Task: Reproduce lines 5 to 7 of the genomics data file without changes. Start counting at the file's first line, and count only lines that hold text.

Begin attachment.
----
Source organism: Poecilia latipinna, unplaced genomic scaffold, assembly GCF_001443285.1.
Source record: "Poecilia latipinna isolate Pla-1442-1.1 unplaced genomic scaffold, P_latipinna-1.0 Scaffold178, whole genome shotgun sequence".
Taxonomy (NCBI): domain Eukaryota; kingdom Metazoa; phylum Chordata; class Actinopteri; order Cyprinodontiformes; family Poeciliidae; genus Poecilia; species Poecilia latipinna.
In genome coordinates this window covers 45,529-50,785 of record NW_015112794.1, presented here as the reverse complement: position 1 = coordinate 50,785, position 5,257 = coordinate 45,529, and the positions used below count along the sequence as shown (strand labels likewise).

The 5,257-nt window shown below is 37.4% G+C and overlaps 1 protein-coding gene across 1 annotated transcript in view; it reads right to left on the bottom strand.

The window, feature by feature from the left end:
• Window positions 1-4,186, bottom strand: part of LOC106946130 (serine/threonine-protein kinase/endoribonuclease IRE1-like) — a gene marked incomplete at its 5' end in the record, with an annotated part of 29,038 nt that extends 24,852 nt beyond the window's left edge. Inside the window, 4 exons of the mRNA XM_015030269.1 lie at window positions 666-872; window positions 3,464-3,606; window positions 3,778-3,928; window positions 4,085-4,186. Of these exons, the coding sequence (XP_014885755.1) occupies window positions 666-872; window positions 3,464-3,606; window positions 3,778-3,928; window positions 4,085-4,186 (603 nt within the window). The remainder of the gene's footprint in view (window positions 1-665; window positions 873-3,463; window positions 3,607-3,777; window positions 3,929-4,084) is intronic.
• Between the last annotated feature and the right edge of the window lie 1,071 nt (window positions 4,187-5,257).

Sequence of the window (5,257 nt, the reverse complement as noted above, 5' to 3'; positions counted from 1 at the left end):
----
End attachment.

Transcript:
The 5,257-nt window shown below is 37.4% G+C and overlaps 1 protein-coding gene across 1 annotated transcript in view; it reads right to left on the bottom strand.

The window, feature by feature from the left end:
• Window positions 1-4,186, bottom strand: part of LOC106946130 (serine/threonine-protein kinase/endoribonuclease IRE1-like) — a gene marked incomplete at its 5' end in the record, with an annotated part of 29,038 nt that extends 24,852 nt beyond the window's left edge. Inside the window, 4 exons of the mRNA XM_015030269.1 lie at window positions 666-872; window positions 3,464-3,606; window positions 3,778-3,928; window positions 4,085-4,186. Of these exons, the coding sequence (XP_014885755.1) occupies window positions 666-872; window positions 3,464-3,606; window positions 3,778-3,928; window positions 4,085-4,186 (603 nt within the window). The remainder of the gene's footprint in view (window positions 1-665; window positions 873-3,463; window positions 3,607-3,777; window positions 3,929-4,084) is intronic.